In the first post in this series Working From Home and Loving It we looked at and hopefully demolished the myth that a home based business was not a “real” business.
The isolation myth
Our next target in the myth department is that having a home based business means you will have to contend with isolation.
I have to say that in my twenty years of working from home I have never felt the slightest bit isolated and I can say, hand on heart, that in mixing over those years, online and offline, with others who work from home I have never heard anyone complain about isolation.
But I have to acknowledge that it would be an understandable perception by people who are used to working in physical proximity to a number of other people.
I have to acknowledge too that I have often read that isolation is a challenge for people in home based business and I have noticed specific examples of where people working from home mentioned that they felt isolated.
Here are some examples, from a Google search just now, with what I feel are fairly typical observations on the subject of “challenge of home based business isolation”:
AllBusiness – “Feeling isolated and alone can be one of the greatest challenges of working from home. There’s no companionship at the water cooler, and most of the time the radio and the TV will be your only company. It’s no secret that the quiet can get to you.”
Advisor Garage – “One of the most unexpected challenges for many home business owners is the feeling of isolation.”
SCORE – “A major challenge in operating a home-based business is isolation from distributors, merchants, clients and interested parties.”
New South Wales, Australia, State Government department site – “We know that home-based business operators may face special problems, such as isolation…”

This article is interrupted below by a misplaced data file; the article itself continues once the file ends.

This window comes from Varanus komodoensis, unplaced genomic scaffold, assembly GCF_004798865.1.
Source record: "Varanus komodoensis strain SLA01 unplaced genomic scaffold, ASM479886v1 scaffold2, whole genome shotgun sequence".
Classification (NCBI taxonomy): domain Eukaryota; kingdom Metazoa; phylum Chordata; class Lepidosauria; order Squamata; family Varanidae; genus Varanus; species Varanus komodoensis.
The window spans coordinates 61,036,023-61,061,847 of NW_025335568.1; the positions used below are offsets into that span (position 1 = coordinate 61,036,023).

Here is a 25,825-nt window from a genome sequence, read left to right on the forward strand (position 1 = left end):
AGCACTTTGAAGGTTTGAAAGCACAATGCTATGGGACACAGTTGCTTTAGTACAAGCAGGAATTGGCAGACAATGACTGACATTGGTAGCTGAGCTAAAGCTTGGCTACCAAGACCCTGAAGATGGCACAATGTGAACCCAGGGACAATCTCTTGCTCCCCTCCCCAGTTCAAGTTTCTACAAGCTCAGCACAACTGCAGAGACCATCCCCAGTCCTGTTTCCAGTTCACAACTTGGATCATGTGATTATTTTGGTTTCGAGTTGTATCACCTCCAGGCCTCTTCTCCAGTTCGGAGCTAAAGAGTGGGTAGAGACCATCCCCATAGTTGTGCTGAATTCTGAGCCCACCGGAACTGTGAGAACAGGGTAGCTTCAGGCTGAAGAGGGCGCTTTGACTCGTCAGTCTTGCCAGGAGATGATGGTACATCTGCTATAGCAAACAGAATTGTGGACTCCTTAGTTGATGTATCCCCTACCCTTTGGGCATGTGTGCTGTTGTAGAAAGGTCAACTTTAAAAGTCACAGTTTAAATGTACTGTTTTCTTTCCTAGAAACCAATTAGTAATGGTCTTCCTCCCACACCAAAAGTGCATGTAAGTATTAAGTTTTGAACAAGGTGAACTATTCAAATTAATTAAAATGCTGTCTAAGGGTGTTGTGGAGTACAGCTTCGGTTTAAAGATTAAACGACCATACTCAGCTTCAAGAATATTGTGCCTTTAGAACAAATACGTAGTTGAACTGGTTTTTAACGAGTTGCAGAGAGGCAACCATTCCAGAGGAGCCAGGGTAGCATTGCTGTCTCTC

You might want to check out the other 335,000 returns on the search, but I think the point is made: there is a view abroad that one of the biggest challenges in having a business you run from home is isolation. But all the statements above are generalizations, not supported – as far as I can see – by statistically based evidence.
I’m not saying there is no statistical evidence, just that I haven’t seen it.
Other issues more important
I did check one research-based source on home based business, Home Based Business: the Hidden Economy the study I mentioned in the previous post in this series, to see whether isolation featured there as a key challenge for home based business. Other issues seemed to be more important.
There continue to be problems faced by small, home-based businesses. These problems include: access to credit for those owners wishing to expand; difficulties on how to establish a presence on the Internet; the burdens of local zoning and use restrictions in residential neighborhoods; and the challenge of how to expand their customer base without leaving the home for a commercial location.
I’ll accept that some people might have felt isolated, having a home based business in, say, 1978 or even 1988, especially if they lived in a small town or village.
But hey! Anybody noticed we have the Internet now? And have had, for quite a few years. In fact, even if a sense of isolation was a problem in the past, I would hazard a guess that these days, what with Facebook and FriendFeed and Twitter and Skype and the rest of the panoply of communication tools, one of the biggest challenges for a lot of people running home based businesses is that they are plugged into a 24/7/365 stream of connectivity with others around the world.